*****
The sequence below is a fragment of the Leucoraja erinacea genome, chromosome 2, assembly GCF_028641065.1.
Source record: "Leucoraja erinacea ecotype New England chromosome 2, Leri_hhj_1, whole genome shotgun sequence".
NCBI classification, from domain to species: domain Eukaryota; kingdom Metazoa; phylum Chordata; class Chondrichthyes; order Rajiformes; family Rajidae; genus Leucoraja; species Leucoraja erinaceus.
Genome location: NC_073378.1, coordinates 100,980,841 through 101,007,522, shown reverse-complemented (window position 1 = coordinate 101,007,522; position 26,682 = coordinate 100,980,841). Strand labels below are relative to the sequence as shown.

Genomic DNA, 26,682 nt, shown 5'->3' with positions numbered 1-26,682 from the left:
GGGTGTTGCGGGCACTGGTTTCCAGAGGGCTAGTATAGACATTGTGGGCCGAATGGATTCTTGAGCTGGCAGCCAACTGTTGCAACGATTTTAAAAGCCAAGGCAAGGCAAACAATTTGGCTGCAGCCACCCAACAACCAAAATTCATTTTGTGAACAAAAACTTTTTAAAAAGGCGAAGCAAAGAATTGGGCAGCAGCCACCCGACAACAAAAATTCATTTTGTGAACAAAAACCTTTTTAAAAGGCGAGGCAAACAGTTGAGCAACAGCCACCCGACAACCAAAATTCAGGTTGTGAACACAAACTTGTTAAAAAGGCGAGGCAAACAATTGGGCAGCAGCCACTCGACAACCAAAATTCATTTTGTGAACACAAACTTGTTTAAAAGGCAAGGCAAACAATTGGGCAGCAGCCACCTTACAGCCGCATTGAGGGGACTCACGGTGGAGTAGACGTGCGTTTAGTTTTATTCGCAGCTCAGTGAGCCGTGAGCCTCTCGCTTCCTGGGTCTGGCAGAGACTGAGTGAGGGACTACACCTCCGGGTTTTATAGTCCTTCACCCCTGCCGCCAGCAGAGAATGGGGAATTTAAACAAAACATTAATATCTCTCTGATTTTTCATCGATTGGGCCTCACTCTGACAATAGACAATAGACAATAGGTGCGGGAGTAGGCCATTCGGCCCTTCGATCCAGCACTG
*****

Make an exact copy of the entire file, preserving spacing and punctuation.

The sequence below is a fragment of the Leucoraja erinacea genome, chromosome 2, assembly GCF_028641065.1.
Source record: "Leucoraja erinacea ecotype New England chromosome 2, Leri_hhj_1, whole genome shotgun sequence".
NCBI classification, from domain to species: domain Eukaryota; kingdom Metazoa; phylum Chordata; class Chondrichthyes; order Rajiformes; family Rajidae; genus Leucoraja; species Leucoraja erinaceus.
Genome location: NC_073378.1, coordinates 100,980,841 through 101,007,522, shown reverse-complemented (window position 1 = coordinate 101,007,522; position 26,682 = coordinate 100,980,841). Strand labels below are relative to the sequence as shown.

Genomic DNA, 26,682 nt, shown 5'->3' with positions numbered 1-26,682 from the left:
GGGTGTTGCGGGCACTGGTTTCCAGAGGGCTAGTATAGACATTGTGGGCCGAATGGATTCTTGAGCTGGCAGCCAACTGTTGCAACGATTTTAAAAGCCAAGGCAAGGCAAACAATTTGGCTGCAGCCACCCAACAACCAAAATTCATTTTGTGAACAAAAACTTTTTAAAAAGGCGAAGCAAAGAATTGGGCAGCAGCCACCCGACAACAAAAATTCATTTTGTGAACAAAAACCTTTTTAAAAGGCGAGGCAAACAGTTGAGCAACAGCCACCCGACAACCAAAATTCAGGTTGTGAACACAAACTTGTTAAAAAGGCGAGGCAAACAATTGGGCAGCAGCCACTCGACAACCAAAATTCATTTTGTGAACACAAACTTGTTTAAAAGGCAAGGCAAACAATTGGGCAGCAGCCACCTTACAGCCGCATTGAGGGGACTCACGGTGGAGTAGACGTGCGTTTAGTTTTATTCGCAGCTCAGTGAGCCGTGAGCCTCTCGCTTCCTGGGTCTGGCAGAGACTGAGTGAGGGACTACACCTCCGGGTTTTATAGTCCTTCACCCCTGCCGCCAGCAGAGAATGGGGAATTTAAACAAAACATTAATATCTCTCTGATTTTTCATCGATTGGGCCTCACTCTGACAATAGACAATAGACAATAGGTGCGGGAGTAGGCCATTCGGCCCTTCGATCCAGCACTG